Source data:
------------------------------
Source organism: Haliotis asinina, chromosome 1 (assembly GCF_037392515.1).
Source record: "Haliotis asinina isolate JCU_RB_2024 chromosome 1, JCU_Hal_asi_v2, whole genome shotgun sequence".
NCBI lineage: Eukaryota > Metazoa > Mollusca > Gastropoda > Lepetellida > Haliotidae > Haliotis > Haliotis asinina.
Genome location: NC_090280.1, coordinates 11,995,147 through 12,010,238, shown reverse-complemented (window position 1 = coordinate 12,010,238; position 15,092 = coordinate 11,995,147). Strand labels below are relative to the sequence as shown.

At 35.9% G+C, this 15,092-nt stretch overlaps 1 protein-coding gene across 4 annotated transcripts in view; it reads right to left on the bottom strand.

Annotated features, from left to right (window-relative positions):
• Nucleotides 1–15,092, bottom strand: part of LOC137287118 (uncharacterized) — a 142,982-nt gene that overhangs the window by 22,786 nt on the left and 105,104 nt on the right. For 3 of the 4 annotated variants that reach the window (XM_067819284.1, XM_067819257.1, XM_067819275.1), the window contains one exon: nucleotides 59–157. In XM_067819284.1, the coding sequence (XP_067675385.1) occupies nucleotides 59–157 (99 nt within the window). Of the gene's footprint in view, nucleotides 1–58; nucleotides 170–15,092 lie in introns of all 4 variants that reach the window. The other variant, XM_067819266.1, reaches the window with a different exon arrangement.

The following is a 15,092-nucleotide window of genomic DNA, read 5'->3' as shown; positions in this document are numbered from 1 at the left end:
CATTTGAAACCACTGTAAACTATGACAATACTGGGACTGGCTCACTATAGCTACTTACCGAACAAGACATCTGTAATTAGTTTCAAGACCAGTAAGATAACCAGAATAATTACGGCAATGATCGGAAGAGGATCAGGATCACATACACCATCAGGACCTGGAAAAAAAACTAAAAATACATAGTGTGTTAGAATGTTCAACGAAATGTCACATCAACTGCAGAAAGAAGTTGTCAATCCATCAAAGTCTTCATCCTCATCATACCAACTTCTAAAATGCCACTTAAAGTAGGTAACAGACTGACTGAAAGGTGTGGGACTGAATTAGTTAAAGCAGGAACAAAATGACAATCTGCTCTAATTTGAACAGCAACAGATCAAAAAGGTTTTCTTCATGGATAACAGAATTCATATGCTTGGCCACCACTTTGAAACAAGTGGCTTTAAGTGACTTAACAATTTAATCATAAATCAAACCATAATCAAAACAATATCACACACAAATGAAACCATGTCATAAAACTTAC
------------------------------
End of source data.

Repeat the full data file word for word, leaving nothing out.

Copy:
Source organism: Haliotis asinina, chromosome 1 (assembly GCF_037392515.1).
Source record: "Haliotis asinina isolate JCU_RB_2024 chromosome 1, JCU_Hal_asi_v2, whole genome shotgun sequence".
NCBI lineage: Eukaryota > Metazoa > Mollusca > Gastropoda > Lepetellida > Haliotidae > Haliotis > Haliotis asinina.
Genome location: NC_090280.1, coordinates 11,995,147 through 12,010,238, shown reverse-complemented (window position 1 = coordinate 12,010,238; position 15,092 = coordinate 11,995,147). Strand labels below are relative to the sequence as shown.

At 35.9% G+C, this 15,092-nt stretch overlaps 1 protein-coding gene across 4 annotated transcripts in view; it reads right to left on the bottom strand.

Annotated features, from left to right (window-relative positions):
• Nucleotides 1–15,092, bottom strand: part of LOC137287118 (uncharacterized) — a 142,982-nt gene that overhangs the window by 22,786 nt on the left and 105,104 nt on the right. For 3 of the 4 annotated variants that reach the window (XM_067819284.1, XM_067819257.1, XM_067819275.1), the window contains one exon: nucleotides 59–157. In XM_067819284.1, the coding sequence (XP_067675385.1) occupies nucleotides 59–157 (99 nt within the window). Of the gene's footprint in view, nucleotides 1–58; nucleotides 170–15,092 lie in introns of all 4 variants that reach the window. The other variant, XM_067819266.1, reaches the window with a different exon arrangement.

The following is a 15,092-nucleotide window of genomic DNA, read 5'->3' as shown; positions in this document are numbered from 1 at the left end:
CATTTGAAACCACTGTAAACTATGACAATACTGGGACTGGCTCACTATAGCTACTTACCGAACAAGACATCTGTAATTAGTTTCAAGACCAGTAAGATAACCAGAATAATTACGGCAATGATCGGAAGAGGATCAGGATCACATACACCATCAGGACCTGGAAAAAAAACTAAAAATACATAGTGTGTTAGAATGTTCAACGAAATGTCACATCAACTGCAGAAAGAAGTTGTCAATCCATCAAAGTCTTCATCCTCATCATACCAACTTCTAAAATGCCACTTAAAGTAGGTAACAGACTGACTGAAAGGTGTGGGACTGAATTAGTTAAAGCAGGAACAAAATGACAATCTGCTCTAATTTGAACAGCAACAGATCAAAAAGGTTTTCTTCATGGATAACAGAATTCATATGCTTGGCCACCACTTTGAAACAAGTGGCTTTAAGTGACTTAACAATTTAATCATAAATCAAACCATAATCAAAACAATATCACACACAAATGAAACCATGTCATAAAACTTAC